Bergerud v. Falk et al

Filing 16

ORDER Drawing Case. This case shall be drawn to a presiding judge and, if applicable, to a magistrate judge, by Magistrate Judge Gordon P. Gallagher on 01/06/15. (nmarb, )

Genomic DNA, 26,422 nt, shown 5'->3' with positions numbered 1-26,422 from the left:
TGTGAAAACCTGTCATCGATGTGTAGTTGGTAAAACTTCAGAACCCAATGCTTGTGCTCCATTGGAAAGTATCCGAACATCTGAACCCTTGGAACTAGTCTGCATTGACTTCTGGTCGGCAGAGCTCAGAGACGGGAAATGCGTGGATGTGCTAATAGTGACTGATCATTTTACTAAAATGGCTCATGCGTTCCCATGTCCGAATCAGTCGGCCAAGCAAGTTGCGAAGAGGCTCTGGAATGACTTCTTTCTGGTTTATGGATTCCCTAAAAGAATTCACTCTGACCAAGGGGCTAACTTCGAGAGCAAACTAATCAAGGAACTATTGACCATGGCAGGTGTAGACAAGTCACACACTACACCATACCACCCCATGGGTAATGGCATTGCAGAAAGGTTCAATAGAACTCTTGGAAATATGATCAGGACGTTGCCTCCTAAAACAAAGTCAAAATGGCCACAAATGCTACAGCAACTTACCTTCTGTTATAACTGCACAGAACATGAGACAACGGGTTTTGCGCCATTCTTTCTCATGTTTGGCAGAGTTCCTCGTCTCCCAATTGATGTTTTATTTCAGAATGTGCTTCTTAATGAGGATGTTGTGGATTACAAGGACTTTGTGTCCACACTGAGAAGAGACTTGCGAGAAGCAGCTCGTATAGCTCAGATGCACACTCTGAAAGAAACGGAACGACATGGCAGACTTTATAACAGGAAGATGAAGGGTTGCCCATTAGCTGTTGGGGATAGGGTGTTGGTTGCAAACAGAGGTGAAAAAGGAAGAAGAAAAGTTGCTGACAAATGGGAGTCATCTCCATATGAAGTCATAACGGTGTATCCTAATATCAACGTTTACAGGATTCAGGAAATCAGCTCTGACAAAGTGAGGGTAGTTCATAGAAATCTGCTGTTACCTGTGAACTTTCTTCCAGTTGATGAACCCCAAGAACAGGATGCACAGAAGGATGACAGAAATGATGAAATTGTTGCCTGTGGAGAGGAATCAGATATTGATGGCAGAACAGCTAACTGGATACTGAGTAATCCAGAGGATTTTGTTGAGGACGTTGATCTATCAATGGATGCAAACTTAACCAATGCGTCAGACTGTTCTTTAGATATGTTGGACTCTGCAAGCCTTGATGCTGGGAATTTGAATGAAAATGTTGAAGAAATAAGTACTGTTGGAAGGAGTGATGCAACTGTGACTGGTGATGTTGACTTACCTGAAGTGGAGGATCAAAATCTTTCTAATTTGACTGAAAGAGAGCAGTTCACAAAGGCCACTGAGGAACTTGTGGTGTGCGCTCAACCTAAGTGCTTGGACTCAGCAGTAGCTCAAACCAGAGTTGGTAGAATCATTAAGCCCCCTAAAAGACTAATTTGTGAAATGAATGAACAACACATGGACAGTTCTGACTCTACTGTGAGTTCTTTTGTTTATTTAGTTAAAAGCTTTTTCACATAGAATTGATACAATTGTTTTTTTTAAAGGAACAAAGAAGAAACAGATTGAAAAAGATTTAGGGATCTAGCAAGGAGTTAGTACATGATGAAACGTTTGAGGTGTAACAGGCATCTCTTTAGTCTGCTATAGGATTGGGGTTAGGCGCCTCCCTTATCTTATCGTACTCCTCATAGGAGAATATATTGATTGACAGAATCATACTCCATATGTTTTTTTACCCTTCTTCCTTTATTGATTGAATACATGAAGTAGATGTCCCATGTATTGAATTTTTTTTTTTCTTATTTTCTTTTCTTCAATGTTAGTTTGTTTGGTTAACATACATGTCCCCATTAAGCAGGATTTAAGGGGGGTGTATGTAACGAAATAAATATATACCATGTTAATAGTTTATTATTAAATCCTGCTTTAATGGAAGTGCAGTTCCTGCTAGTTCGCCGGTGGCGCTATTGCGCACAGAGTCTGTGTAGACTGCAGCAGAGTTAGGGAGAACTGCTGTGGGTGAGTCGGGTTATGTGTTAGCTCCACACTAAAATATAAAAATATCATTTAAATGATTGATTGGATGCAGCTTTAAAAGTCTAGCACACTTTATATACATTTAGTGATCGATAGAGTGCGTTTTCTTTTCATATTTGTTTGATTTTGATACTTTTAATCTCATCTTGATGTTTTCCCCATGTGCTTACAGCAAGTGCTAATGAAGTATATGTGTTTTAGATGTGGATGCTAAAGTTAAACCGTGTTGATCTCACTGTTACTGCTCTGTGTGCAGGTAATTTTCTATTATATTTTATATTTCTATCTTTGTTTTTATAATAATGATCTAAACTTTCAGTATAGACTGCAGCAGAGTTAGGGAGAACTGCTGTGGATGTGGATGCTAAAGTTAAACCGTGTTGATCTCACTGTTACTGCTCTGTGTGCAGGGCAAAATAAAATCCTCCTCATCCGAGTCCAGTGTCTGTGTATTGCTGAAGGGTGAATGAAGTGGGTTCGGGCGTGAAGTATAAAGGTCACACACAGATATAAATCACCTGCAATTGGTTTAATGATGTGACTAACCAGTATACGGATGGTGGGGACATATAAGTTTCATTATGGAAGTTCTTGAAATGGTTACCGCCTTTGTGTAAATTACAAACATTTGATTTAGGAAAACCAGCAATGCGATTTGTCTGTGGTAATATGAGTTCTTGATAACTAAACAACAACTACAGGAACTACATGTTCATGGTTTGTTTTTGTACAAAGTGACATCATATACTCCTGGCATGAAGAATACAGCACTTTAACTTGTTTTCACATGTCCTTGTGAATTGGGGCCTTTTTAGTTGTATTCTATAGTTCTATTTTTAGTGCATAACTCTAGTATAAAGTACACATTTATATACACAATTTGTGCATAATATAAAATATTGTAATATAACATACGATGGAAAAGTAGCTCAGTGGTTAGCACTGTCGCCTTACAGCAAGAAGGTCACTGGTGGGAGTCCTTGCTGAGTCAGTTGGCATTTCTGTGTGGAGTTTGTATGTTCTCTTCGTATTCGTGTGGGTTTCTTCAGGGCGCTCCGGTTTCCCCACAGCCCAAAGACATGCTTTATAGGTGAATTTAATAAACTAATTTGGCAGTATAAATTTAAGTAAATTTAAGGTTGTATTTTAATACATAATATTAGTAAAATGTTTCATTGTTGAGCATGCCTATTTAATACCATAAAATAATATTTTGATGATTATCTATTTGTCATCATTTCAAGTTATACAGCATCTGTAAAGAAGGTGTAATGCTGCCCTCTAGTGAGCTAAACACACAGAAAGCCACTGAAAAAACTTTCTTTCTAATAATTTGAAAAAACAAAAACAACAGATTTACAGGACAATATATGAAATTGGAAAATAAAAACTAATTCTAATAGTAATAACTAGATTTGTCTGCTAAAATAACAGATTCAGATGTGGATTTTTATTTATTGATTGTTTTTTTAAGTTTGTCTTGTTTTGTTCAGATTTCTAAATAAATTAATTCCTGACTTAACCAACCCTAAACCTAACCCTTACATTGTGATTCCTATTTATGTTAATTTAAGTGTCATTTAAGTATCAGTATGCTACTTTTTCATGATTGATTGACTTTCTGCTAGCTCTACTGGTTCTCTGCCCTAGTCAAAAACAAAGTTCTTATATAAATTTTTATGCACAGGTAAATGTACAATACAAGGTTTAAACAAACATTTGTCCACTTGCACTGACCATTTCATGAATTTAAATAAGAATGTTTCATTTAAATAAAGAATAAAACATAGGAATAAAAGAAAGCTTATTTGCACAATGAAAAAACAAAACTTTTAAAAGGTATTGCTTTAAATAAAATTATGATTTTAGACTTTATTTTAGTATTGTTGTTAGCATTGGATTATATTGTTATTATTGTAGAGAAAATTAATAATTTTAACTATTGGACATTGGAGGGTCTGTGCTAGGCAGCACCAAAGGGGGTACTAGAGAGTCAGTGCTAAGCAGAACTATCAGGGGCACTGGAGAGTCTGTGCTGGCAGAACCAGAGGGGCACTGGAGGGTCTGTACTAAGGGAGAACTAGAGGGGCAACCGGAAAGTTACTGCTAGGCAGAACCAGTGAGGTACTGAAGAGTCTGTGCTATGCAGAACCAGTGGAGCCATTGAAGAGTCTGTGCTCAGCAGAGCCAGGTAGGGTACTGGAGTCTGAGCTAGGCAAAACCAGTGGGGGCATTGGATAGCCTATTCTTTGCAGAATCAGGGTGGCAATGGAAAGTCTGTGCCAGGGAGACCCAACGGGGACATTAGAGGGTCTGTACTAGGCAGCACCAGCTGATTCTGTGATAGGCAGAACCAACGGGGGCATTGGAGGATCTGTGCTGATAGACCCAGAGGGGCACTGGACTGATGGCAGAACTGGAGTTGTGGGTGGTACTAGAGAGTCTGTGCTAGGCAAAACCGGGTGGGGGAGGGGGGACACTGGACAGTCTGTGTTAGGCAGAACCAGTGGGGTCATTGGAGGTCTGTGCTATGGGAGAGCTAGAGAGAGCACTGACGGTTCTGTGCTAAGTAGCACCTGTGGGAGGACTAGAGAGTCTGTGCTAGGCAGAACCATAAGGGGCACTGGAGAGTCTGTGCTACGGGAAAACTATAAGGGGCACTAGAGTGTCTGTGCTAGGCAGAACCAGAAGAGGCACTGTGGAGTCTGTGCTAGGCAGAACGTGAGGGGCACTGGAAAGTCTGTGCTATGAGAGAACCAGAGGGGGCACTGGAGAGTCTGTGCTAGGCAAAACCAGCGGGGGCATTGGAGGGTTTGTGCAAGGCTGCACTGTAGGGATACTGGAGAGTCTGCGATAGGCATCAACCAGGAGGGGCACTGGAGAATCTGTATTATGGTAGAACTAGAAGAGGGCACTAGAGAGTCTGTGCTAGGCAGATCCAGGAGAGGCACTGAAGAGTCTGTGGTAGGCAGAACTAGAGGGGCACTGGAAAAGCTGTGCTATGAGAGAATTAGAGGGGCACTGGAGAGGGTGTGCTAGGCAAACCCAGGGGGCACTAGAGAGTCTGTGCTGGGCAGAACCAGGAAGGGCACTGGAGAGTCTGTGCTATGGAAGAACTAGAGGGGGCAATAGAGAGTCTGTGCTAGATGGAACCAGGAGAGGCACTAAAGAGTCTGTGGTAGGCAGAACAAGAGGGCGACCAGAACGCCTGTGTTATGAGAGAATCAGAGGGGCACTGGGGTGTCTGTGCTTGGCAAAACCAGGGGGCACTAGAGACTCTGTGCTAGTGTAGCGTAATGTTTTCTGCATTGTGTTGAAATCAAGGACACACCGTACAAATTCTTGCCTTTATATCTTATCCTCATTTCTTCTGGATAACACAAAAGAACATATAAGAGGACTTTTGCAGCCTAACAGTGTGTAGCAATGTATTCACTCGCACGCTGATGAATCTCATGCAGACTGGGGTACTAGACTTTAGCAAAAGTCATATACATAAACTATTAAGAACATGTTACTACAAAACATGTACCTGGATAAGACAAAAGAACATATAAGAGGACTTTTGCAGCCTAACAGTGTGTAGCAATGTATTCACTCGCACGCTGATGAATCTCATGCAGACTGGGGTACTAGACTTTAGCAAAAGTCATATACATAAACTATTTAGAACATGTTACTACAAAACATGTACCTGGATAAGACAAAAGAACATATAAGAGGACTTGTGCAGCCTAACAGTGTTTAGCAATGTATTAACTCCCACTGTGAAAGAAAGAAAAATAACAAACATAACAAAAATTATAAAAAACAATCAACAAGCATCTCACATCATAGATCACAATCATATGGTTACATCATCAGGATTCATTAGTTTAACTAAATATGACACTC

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IN THE UNITED STATES DISTRICT COURT FOR THE DISTRICT OF COLORADO Civil Action No. 14-cv-02728-GPG ALLEN BERGERUD, Applicant, v. JAMES FALK, and THE ATTORNEY GENERAL OF THE STATE OF COLORADO, Respondents. ORDER DRAWING CASE Applicant, Allen Bergerud, is a prisoner in the custody of the Colorado Department of Corrections at the Sterling Correctional Facility in Sterling, Colorado. Mr. Bergerud initiated this action by filing pro se an Application for a Writ of Habeas Corpus Pursuant to 28 U.S.C. § 2254 (ECF No. 1) challenging the validity of his Weld County District Court case number 02CR2457. On November 5, 2014, Magistrate Judge Boyd N. Boland directed Respondents to file a Pre-Answer Response limited to addressing the affirmative defenses of timeliness under 28 U.S.C. § 2244(d) and exhaustion of state court remedies under 28 U.S.C. § 2254(b)(1)(A). On November 17, 2104, Respondents filed a Pre-Answer Response (ECF No. 12). Mr. Bergerud filed a Reply (ECF No. 13) on November 26, 2014. I. Background After his first trial ended in a hung jury, Mr. Bergerud was convicted of one count of first degree murder, one count of second degree murder, and two counts of first degree assault on a peace officer after his second jury trial. (See ECF No. 12-3 at 1-3.) He was sentenced to life imprisonment without parole. (ECF No. 1 at 2.) On direct appeal, Mr. Bergerud argued that the trial court violated his right to counsel and to due process when it dismissed his counsel from the case, without providing substitute counsel, even though Mr. Bergerud requested counsel. (See ECF No. 12-2 at 24-29.) Mr. Bergerud also argued that when trial counsel imposed a guilt-based defense against his wishes in voir dire and opening statements, counsel created a conflict of interest that warranted removal of counsel and appointment of new counsel. (Id. at 3040.) The Colorado Court of Appeals agreed finding that Mr. Bergerud had a “fundamental” constitutional right to insist that his counsel present an “innocence-based defense,” vacated his conviction, and ordered that he be given a new trial. (See ECF No. 12-3 at 3-7.) The Colorado Supreme Court reversed that decision and remanded the case to the trial court to hold a hearing and make findings of fact on three issues. (See ECF No. 12-7 at 2, 14-15.) First, the trial court needed to determ ine whether Mr. Bergerud himself was responsible for not bringing the dispute between himself and his counsel to the trial court’s attention earlier than he did. (Id. at 14.) If Bergerud should have known the dispute remained unresolved and failed to bring the conflict to the attention of the [trial] court earlier despite opportunity to do so, then he was not entitled to substitute counsel and no further inquiry will be required. 2 (Id.) Second, “[i]n the event the trial court concludes that Bergerud’s lawyers stifled his attempts to bring the matter to the court’s attention, or that Bergerud reasonably believed—based on communications with his lawyers—that the conflict had been resolved, then the [trial] court must further consider the extent to which his lawyers’ actions abrogated Bergerud’s other trial rights.” (Id.) As to this issue, the trial court must determine whether Bergerud’s attorneys contradicted or contravened the [trial] court’s advisements concerning Bergerud’s right to testify. If . . . Bergerud’s counsel indicated in their discussions with him that they would completely contradict his testimony were he to offer it, or that they would otherwise persist in wholly undermining the believability of his testimony through their presentation of evidence, then his lawyers impermissibly usurped his fundamental choice to testify. (Id.) Third, “[t]he trial court should also inquire as to the clarity and persistence with which Bergerud voiced his disagreement to his counsel in order to determine whether Bergerud substantially and unreasonably contributed to the disagreement with his attorneys . . . .” (Id.) If . . . Bergerud was as unwavering in his demands [that his counsel argue self-defense] as he contends, or if his attorneys understood the nature and degree of their disagreement with their client but nonetheless refused to investigate the self-defense theory or insisted on effectively nullifying Bergerud’s wish to testify, then their actions impermissibly constrained Bergerud’s trial rights and Bergerud was entitled to replacement counsel. (Id. at 15.) The Colorado Supreme Court concluded that Mr. Bergerud was not entitled to a 3 new trial if the trial court found either that: • “Bergerud failed to make reasonable efforts to bring the conflict with his attorneys to the attention of the [trial] court at the earliest practicable time,” or • “Bergerud both meaningfully retained his right to testify and that his attorneys made reasonable investigations (or reasonable determinations not to investigate) regarding Bergerud’s self-defense theory.” (Id.) The trial court held the remand hearing and issued detailed findings of fact that determined that (1) Mr. Bergerud was primarily responsible for the delay in advising the trial court of his conflict with trial counsel on the theory of defense; (2) trial counsel “fully and appropriately investigated” whether self-defense was a viable defense; and (3) Mr. Bergerud’s constitutional right to testify was not inappropriately comprised by trial counsel’s pursuit of a mental state defense. (See ECF No. 12-9 at 2, 7; see also ECF No. 1-1 at 38-42.) The trial court, therefore, concluded that Mr. Bergerud was not entitled to substitute counsel or a new trial. (ECF No. 12-9 at 7-8; ECF No. 1-1 at 42.) On appeal, the Colorado Court of Appeals affirmed, holding that the trial court followed the Colorado Supreme Court’s remand instructions, and that the appellate record supported its findings of fact and conclusions of law. (See ECF No. 12-9 at 812.) Mr. Bergerud filed for certiorari review with the Colorado Supreme Court, which was denied on April 29, 2013. (See ECF Nos. 12-10, 12-11.) On July 26, 2013, Mr. Bergerud filed a petition for a writ of certiorari with the United States Supreme Court. (See ECF No. 13 at 4.) On October 15, 2013, the United States Supreme Court denied the petition. (See id. at 3; see also Bergerud v. 4 Colorado, No. 13-5615, 134 S. Ct. 426 (2013).) On October 6, 2014, Mr. Bergerud filed his application for a writ of habeas corpus pursuant to 28 U.S.C. § 2254 in this Court. He raises the f ollowing two claims: (1) the Colorado Supreme Court erroneously found that he did not have a right to argue innocence; and (2) the Colorado Supreme Court’s remand instructions were contrary to federal law. (See ECF No. 1 at 5-18.) In the Pre-Answer Response, Respondents concede that both claim s are exhausted but argue that the Application is untimely. In the Reply, Mr. Bergerud argues that the Application is timely because although Respondents recognize that Mr. Bergerud had a right to file a petition for certiorari with the United States Supreme Court, Respondents failed to acknowledge that Mr. Bergerud timely filed a petition for writ of certiorari with the Supreme Court. II. Analysis The Court must construe liberally Mr. Bergerud’s Application and Reply because he is not represented by an attorney. See Haines v. Kerner, 404 U.S. 519, 520-21 (1972); Hall v. Bellmon, 935 F.2d 1106, 1110 (10th Cir. 1991). However, the Court should not act as an advocate for a pro se litigant. See Hall, 935 F.2d at 1110. A. Time Bar/28 U.S.C. § 2244(d) Under 28 U.S.C. § 2244(d), the statute provides as follows: (1) A 1-year period of limitation shall apply to an application for a writ of habeas corpus by a person in custody pursuant to the judgment of a State court. The limitation period shall run from the latest of– (A) the date on which the judgment became final by the conclusion of direct review or the expiration of the time for seeking such review; 5 (B) the date on which the impediment to filing an application created by State action in violation of the Constitution or laws of the United States is removed, if the applicant was prevented from filing by such State action; © the date on which the constitutional right asserted was initially recognized by the Supreme Court, if the right has been newly recognized by the Supreme Court and made retroactively applicable to cases on collateral review; or (D) the date on which the factual predicate of the claim or claims presented could have been discovered through the exercise of due diligence. (2) The time during which a properly filed application for State post-conviction or other collateral review with respect to the pertinent judgment or claim is pending shall not be counted toward any period of limitation under this subsection. 28 U.S.C. § 2244(d). Respondents contend that the Application is untim ely. They argue that for purposes of 28 U.S.C. § 2244(d) Mr. Bergerud’s conviction became final on July 28, 2013, ninety days after the Colorado Supreme Court denied his petition for a writ of certiorari in the direct appeal of his state criminal case. They further contend that the limitations period ran unabated until it expired on July 28, 2104. Respondents further assert that Mr. Bergerud did not file any state postconviction motions that would have tolled the running of the limitations period. Therefore, the filing of his federal habeas application on October 6, 2014, was “some 70 days outside the limitation period of 28 U.S.C. § 2244(d).” 6 In the Reply, Mr. Bergerud asserts that Respondents failed to “give [him] credit for utilizing” his right to file a petition for a writ of certiorari with the United States Supreme Court in his direct appeal proceedings. He further asserts that he filed a timely petition on July 26, 2013 and attaches the letter f rom the Office of the Clerk of the Supreme Court of the United States acknowledging that a petition for a writ of certiorari was filed on July 26, 2013. He also alleges that the United States Supreme Court denied his petition on October 15, 2013, and ag ain attaches the letter from the Office of the Clerk stating that the order denying his writ of certiorari was filed on October 15, 2013. Accordingly, he contends that his conviction was not final and the limitations period did not begin to run until October 15, 2013. Thus, he asserts that the October 6, 2014 filing of his Application in the instant action is timely under the statute. This Court agrees with Mr. Bergerud that his conviction became final on October 15, 2013, the date the United States Suprem e Court denied his petition for certiorari review. See 28 U.S.C. § 2244(d)(1)(A); see also Locke v. Saffle, 237 F.3d 1269, 1273 (10th Cir. 2001). Accordingly, contrary to Respondents’ argument, this Court finds that the Application filed on October 6, 2014 is timely under 28 U.S.C. § 2244(d). B. State-Court Exhaustion Respondents concede that Mr. Bergerud’s two habeas claims are exhausted. The Court agrees that Mr. Bergerud appears to have exhausted his state court remedies with respect to both claims. III. Conclusion Upon completion of the Court’s review pursuant to D.C.COLO.LCivR 8.1(b) and the above findings, the Court has determined that this case does not appear to be 7 appropriate for summary dismissal. Therefore, the case will be drawn to a presiding judge and, if applicable, to a magistrate judge. See D.C.COLO.LCivR 8.1©. Accordingly, it is ORDERED that this case shall be drawn to a presiding judge and, if applicable, to a magistrate judge. DATED at Denver, Colorado, this 6th day of January , 2015. BY THE COURT: s/ Gordon P. Gallagher GORDON P. GALLAGHER United States Magistrate Judge 8